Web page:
Or they rebel against being the one who was supposed to marry to make the family fortunes.  I’m not saying a woman might not wish to marry someone else rather than make the family fortunes, but it would present in her own mind not as resentment to lifting the family out of debt, but as “I’m madly in love with the stable boy.” or whatever.  And if a woman was thoroughly opposed to married, it often manifested (at least in Catholic countries, granted, not England) as a “vocation.”  What it didn’t manifest as was “I want to pursue a career.”  Women married, or if they were unmarried stayed around the house helping with the nephews and the running of the house.  If they had the means they might set up household with a companion.  But only the poor worked, (even for men “having to” work was a downcheck on status.) If you were a governess or a nurse, it wasn’t for a “career” but because you were desperate.

Oh, and please save me from all the women running philanthropic organizations.  While there were of course a number of these run by women, it wasn’t every other woman as seems to be in today’s regency romances.  And charities for unmarried mothers would be very heavy on the preaching and getting them to give the baby up for adoption.  Not telling them they’ve done nothing wrong and “affirming” their choices.  Again, no contraceptives, no antibiotics.  Sex and its consequences were serious business PARTICULARLY for women who make more of an investment in reproduction.

Which gets us to why these romances of people sashaying around in costumes while being 21st century moderns go against the wall: It is the perverse and self-aggrandizing view of history of the modern Marxist.

Because their religion is all pervasive, it projects itself into the past.  Forget that there was no contraception, there was no modern medicine and the deaths in childbirth were shockingly high and that it was for women eventually a number game: have children often enough and you will die of something going wrong with the pregnancy and the birth. Women are just like men in their view and as “entitled” to consequence free sex.  Everything else would be an injustice.

In the same way everyone is “entitled” to being supported while doing whatever they please, be it painting or rescuing unwed mothers.  Anything else would be “unfair.”  And since they all froze in kindergarten when “unfair” was the battle cry that would bring the teacher down, they think that complaint trumps EVERYTHING.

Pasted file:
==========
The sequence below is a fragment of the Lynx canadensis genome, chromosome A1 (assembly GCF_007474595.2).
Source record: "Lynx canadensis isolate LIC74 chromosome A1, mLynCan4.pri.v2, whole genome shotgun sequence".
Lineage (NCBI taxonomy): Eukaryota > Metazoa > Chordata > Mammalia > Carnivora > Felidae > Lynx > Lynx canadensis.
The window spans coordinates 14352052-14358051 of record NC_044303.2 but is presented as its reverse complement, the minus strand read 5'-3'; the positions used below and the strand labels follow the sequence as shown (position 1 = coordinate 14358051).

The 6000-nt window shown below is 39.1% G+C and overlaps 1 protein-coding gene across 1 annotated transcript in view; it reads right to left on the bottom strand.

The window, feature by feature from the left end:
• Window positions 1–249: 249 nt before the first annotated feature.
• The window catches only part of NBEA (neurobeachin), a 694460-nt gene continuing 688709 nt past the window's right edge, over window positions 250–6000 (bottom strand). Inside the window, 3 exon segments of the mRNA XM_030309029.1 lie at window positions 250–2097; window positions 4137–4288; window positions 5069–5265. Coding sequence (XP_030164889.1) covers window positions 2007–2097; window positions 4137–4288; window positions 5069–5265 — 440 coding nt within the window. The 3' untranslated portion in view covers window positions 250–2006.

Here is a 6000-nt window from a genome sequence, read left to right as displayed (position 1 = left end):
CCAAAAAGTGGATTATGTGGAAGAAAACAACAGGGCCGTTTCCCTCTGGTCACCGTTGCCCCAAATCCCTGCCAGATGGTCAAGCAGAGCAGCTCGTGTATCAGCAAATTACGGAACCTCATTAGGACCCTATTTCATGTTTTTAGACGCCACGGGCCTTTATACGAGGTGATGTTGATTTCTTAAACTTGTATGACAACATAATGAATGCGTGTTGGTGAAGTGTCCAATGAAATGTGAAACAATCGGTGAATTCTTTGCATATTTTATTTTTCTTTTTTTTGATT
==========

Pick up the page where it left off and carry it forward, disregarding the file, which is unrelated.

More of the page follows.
So they know those people in the past were just pretending at being unenlightened, but really were doing wrong ON PURPOSE.  Which is why they hate the past and keep trying to remake it into the current-day-Marxists shining idol image which is always of themselves.

Heinlein didn’t have gay characters in his juveniles, at a time when having Jewish and Irish characters not played for laughs was already pushing the boundaries?  Well, crucify him then.  He knew of course — because everyone in the past thinks like a modern day SJW, they just did wrong ON PURPOSE — what was “right” and was just being sexist and racist and homophobic, by not following this year’s revealed wisdom.  How dare he?

Yes, I do realize some adjustments must be made for modern audiences.  I don’t have the musketeers beat their servants, for instance, because the impact of such a thing on a modern audience would be different than when Dumas was writing.  But that’s a minor adjustment, not changing the internals of the character utterly.

If you’re writing in the past — or even if you are just living in the present — you should have an idea of how the past was different, and the factors that shaped that.

If you assume the past was just like the present only less “enlightened” you’re presupposing history comes with an arrow, and that today is of course more “advanced” than the past.  While this is true of science — of course — it’s not always true of what was inside people’s heads.  In many ways because even the poorest of us struggle less than in the Middle Ages, it’s become easier to develop mental habits of laziness and other “rich person” vices.  What you think is enlightenment might be considered sheer nonsense by your descendants.  For instance the enlightened thing at one time (even Heinlein has a whiff of it) was genetic culling.  Now we’re finding that what we know about genes isn’t that straightforward.  Throw in epigenetics and someone with a gene to be a “moron” can turn out to be a genius.  More, even overtly bad disease genes are linked to genes we need and can’t survive without.  BUT the enlightened opinion in the early twentieth century was to improve humanity and save human suffering by culling out the sick and the lame and the “inferior races.”  (No, Hitler didn’t invent that.)

Some of our concepts (and I’m not going to name any because it’s a fight I don’t need, but I’m sure you can think of some) will prove just as monstrous to our descendants.

If you don’t have a sense of that, you don’t have a sense of the past, which unfortunately means you don’t have a sense of the present.

If you think that there is an objective way to end poverty or stop drug use, or whatever, and it’s ONLY your way, and even your opponents think your way is right and are being villainous and “evil” by opposing it you not only shouldn’t be writing historical fiction, you definitely shouldn’t be voting.  You should find the nearest kindergarten and use it as a safe space.

Because out here in the real adult world, the past and the present and complicated places, with different modes of arranging life that worked with the circumstances at that time, even if they now set our teeth (or our hair) on edge.